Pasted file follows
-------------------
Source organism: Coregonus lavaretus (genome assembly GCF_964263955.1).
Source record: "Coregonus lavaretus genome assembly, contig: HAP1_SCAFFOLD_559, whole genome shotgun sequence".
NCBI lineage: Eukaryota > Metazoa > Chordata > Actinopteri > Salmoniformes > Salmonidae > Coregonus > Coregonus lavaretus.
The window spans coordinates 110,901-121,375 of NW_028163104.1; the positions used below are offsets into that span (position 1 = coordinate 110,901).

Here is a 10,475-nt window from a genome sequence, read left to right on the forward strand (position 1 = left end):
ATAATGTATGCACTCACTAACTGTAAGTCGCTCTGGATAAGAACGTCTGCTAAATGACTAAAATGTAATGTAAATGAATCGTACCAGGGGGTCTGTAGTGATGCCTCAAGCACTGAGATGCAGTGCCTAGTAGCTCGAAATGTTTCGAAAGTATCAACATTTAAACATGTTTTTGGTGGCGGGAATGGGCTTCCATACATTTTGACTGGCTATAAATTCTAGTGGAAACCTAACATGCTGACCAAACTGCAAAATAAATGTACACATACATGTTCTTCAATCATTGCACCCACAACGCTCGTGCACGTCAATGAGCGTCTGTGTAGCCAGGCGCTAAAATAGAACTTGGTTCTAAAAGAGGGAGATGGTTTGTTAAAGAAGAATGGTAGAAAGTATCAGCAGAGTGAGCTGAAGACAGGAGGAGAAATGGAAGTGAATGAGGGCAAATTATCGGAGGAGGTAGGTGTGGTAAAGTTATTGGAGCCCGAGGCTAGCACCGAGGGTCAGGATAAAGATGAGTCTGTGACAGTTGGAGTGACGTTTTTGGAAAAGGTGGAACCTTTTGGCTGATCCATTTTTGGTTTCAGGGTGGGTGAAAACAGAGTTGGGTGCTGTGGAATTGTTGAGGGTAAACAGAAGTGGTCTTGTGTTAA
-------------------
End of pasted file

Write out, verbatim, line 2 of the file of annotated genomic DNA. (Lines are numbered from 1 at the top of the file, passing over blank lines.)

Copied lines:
Source record: "Coregonus lavaretus genome assembly, contig: HAP1_SCAFFOLD_559, whole genome shotgun sequence".